A more recent method involves the use two antibodies in a flow-through immunometric technique (U.S. Pat. No. 4,366,241). The test is best performed in a device wherein a pad of absorbing material is covered by a membrane of, for example, nitrocellulose or nylon. On the membrane is an area on which antibodies of one kind (for instance, those recognizing the active site of MMP-13) are attached. Liquid sample is pipetted on the membrane and any active MMP-13 present in the sample will be bound to the antibodies. The rest of the sample will flow through the membrane. Then a labeled reagent is added. This label can be a conjugate of the second antibody (monoclonal or polyclonal antiMMP-13 recognizing an epitope other than the first antibody) and an enzyme like horseradish peroxidase. If there is any MMP-13 bound on the membrane the conjugate will bind to it and can be visualized by washing off excess conjugate and adding a precipitating substrate to the labeled enzyme. The precipitated substrate can produce a visible color. The substrate can also be one producing an invisible signal, for example, a fluorescence or chemiluminescence signal. Intensity of colour, fluorescence or chemiluminescence can be recorded by appropriate instruments and in these cases, if concentration calibration is used, the test result can be quantitated. The labeled reagent can also be a suspension of colored (or otherwise signal producing) particles (made of, for example, latex) that are coated with the second antibody. Here, the pore size of the membrane is so adjusted that those particles that are not immunochemically bound on the membrane will flow through the pores. After a washing step, the bound particles can be detected directly if visual or indirectly by signal measurement.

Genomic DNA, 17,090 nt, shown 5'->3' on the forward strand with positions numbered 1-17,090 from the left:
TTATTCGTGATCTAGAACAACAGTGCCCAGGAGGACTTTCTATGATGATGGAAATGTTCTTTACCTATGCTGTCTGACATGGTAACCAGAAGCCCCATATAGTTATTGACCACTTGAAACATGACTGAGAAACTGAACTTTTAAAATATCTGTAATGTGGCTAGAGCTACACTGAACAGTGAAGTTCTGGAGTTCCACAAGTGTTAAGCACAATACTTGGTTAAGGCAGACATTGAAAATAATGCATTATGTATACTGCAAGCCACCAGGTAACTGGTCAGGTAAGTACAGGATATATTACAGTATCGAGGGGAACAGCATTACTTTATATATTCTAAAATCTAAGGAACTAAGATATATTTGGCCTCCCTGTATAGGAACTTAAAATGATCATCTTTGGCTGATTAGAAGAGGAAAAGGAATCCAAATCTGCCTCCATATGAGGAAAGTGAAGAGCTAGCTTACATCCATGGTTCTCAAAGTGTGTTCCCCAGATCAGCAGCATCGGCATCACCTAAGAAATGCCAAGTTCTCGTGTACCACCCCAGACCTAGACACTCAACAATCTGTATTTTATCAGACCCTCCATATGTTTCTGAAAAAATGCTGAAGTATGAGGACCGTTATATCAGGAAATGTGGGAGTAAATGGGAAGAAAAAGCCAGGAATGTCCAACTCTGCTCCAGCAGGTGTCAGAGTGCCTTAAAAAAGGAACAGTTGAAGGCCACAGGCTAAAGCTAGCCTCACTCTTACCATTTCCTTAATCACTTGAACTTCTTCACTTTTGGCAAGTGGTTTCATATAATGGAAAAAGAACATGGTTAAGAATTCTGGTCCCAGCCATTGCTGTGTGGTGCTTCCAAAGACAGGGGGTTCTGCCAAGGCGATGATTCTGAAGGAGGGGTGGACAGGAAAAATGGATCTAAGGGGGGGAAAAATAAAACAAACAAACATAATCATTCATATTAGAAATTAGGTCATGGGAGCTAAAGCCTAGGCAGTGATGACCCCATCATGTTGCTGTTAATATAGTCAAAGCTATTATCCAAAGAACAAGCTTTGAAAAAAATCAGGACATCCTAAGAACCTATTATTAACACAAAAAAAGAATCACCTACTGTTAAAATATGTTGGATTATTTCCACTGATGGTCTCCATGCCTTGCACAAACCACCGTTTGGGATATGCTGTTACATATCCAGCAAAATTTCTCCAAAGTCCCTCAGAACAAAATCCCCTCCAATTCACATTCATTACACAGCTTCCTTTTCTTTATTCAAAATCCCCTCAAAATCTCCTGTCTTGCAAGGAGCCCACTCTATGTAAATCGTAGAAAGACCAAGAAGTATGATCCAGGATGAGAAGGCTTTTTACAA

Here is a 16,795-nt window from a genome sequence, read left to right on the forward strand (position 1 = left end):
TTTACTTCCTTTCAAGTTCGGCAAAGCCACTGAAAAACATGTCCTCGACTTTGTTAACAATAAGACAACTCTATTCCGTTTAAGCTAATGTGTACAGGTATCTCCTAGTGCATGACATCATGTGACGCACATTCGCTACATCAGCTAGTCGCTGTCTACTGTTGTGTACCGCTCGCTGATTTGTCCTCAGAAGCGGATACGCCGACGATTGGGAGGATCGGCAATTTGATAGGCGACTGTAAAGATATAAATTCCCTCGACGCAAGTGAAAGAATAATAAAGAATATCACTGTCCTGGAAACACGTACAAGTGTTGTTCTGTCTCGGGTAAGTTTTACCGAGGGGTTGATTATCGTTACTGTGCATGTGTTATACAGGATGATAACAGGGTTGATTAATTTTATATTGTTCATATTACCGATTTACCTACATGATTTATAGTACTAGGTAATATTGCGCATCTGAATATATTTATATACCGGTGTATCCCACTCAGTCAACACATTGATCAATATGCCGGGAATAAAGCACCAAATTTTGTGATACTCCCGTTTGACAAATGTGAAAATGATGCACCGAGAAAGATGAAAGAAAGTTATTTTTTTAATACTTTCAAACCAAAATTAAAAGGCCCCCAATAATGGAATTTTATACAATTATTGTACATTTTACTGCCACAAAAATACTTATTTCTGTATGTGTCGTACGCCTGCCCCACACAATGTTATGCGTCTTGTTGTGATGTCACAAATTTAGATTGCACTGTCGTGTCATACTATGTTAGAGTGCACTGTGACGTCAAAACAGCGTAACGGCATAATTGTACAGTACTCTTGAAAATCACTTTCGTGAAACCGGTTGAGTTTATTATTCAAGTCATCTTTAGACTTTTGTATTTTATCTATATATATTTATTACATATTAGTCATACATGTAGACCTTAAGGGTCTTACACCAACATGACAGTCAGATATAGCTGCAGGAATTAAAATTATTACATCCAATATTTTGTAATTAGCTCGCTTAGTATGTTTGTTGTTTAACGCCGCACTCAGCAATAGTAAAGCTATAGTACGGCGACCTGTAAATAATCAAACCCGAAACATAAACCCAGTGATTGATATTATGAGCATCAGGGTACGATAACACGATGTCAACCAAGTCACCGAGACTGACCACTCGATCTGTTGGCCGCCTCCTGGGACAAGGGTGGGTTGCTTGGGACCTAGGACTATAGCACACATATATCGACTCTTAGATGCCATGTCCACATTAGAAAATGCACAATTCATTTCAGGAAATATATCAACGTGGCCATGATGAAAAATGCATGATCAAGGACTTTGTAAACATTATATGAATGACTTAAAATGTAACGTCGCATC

The periodontal disease activity test as described herein can be based on the immunochromatographic principle. This technique, often referred to as the lateral flow technique, has been described in detail in EP 291 194 which is incorporated herein by reference. U.S. Pat. No. 5,712,170 includes a test device that essentially consists of a membrane and an absorbing pad in a dipstick constructed with a chamber-like gap. In the immunometric version that employs two different antibodies, the first antibody is coated on particles that act as a label detectable by eye (color visible) or by suitable instruments (fluorescent or chemiluminescent signal producing). The particles can be made, for example, of latex, colloidal metal (gold selene) or a dispersing dye. These label particles are attached in a test device so that when the absorbing part of the device is brought into contact with the liquid sample and the sample is absorbed, the particles will migrate with the liquid flow and simultaneously, label antibody will bind the antigen (for example, active MMP-13) if present in the sample. The liquid will be further absorbed into the membrane in the device. On the membrane, a second antibody (monoclonal or polyclonal antiMMP-13 recognizing an epitope other than the first antibody) has been attached in a zone-like area. When the liquid flow carrying the label migrates through this zone, those label particles that have bound antigen will be bound to the zone. Thus, the zone will be detectable if there was antigen present in the sample.